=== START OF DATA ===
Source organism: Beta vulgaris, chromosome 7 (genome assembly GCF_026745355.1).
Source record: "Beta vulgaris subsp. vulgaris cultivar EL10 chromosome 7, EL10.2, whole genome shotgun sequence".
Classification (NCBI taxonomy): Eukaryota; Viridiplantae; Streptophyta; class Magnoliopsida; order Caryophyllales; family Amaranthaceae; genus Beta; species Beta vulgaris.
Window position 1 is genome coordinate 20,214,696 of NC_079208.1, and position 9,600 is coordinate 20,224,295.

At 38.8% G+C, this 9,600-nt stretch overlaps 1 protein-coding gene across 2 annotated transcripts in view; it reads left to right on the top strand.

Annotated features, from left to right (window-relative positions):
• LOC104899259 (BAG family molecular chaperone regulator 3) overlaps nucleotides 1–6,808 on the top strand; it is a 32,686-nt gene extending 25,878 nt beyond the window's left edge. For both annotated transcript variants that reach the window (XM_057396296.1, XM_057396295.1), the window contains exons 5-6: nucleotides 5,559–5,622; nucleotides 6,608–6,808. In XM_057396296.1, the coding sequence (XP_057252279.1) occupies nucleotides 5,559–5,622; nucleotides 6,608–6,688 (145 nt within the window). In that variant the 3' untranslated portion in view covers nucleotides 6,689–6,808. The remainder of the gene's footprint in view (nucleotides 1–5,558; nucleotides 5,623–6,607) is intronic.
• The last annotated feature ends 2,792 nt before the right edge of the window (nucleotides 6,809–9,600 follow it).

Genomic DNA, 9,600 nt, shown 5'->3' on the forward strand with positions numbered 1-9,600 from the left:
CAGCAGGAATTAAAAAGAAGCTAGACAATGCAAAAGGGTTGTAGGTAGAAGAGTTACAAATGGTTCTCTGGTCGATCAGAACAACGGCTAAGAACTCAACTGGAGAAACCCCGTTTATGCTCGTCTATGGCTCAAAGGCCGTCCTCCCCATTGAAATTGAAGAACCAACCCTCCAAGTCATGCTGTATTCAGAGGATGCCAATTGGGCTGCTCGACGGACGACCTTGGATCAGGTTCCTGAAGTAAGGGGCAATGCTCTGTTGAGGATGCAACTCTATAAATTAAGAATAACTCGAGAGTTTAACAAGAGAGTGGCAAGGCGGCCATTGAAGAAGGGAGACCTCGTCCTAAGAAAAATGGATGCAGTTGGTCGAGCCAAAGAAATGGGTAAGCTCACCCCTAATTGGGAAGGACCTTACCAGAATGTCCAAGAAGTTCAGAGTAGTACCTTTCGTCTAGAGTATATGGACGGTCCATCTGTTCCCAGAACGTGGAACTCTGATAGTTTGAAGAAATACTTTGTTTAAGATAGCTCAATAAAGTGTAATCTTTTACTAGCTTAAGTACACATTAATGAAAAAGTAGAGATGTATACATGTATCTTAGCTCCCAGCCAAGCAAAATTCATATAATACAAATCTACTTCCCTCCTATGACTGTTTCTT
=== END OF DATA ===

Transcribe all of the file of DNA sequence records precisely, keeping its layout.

Source organism: Beta vulgaris, chromosome 7 (genome assembly GCF_026745355.1).
Source record: "Beta vulgaris subsp. vulgaris cultivar EL10 chromosome 7, EL10.2, whole genome shotgun sequence".
Classification (NCBI taxonomy): Eukaryota; Viridiplantae; Streptophyta; class Magnoliopsida; order Caryophyllales; family Amaranthaceae; genus Beta; species Beta vulgaris.
Window position 1 is genome coordinate 20,214,696 of NC_079208.1, and position 9,600 is coordinate 20,224,295.

At 38.8% G+C, this 9,600-nt stretch overlaps 1 protein-coding gene across 2 annotated transcripts in view; it reads left to right on the top strand.

Annotated features, from left to right (window-relative positions):
• LOC104899259 (BAG family molecular chaperone regulator 3) overlaps nucleotides 1–6,808 on the top strand; it is a 32,686-nt gene extending 25,878 nt beyond the window's left edge. For both annotated transcript variants that reach the window (XM_057396296.1, XM_057396295.1), the window contains exons 5-6: nucleotides 5,559–5,622; nucleotides 6,608–6,808. In XM_057396296.1, the coding sequence (XP_057252279.1) occupies nucleotides 5,559–5,622; nucleotides 6,608–6,688 (145 nt within the window). In that variant the 3' untranslated portion in view covers nucleotides 6,689–6,808. The remainder of the gene's footprint in view (nucleotides 1–5,558; nucleotides 5,623–6,607) is intronic.
• The last annotated feature ends 2,792 nt before the right edge of the window (nucleotides 6,809–9,600 follow it).

Genomic DNA, 9,600 nt, shown 5'->3' on the forward strand with positions numbered 1-9,600 from the left:
CAGCAGGAATTAAAAAGAAGCTAGACAATGCAAAAGGGTTGTAGGTAGAAGAGTTACAAATGGTTCTCTGGTCGATCAGAACAACGGCTAAGAACTCAACTGGAGAAACCCCGTTTATGCTCGTCTATGGCTCAAAGGCCGTCCTCCCCATTGAAATTGAAGAACCAACCCTCCAAGTCATGCTGTATTCAGAGGATGCCAATTGGGCTGCTCGACGGACGACCTTGGATCAGGTTCCTGAAGTAAGGGGCAATGCTCTGTTGAGGATGCAACTCTATAAATTAAGAATAACTCGAGAGTTTAACAAGAGAGTGGCAAGGCGGCCATTGAAGAAGGGAGACCTCGTCCTAAGAAAAATGGATGCAGTTGGTCGAGCCAAAGAAATGGGTAAGCTCACCCCTAATTGGGAAGGACCTTACCAGAATGTCCAAGAAGTTCAGAGTAGTACCTTTCGTCTAGAGTATATGGACGGTCCATCTGTTCCCAGAACGTGGAACTCTGATAGTTTGAAGAAATACTTTGTTTAAGATAGCTCAATAAAGTGTAATCTTTTACTAGCTTAAGTACACATTAATGAAAAAGTAGAGATGTATACATGTATCTTAGCTCCCAGCCAAGCAAAATTCATATAATACAAATCTACTTCCCTCCTATGACTGTTTCTT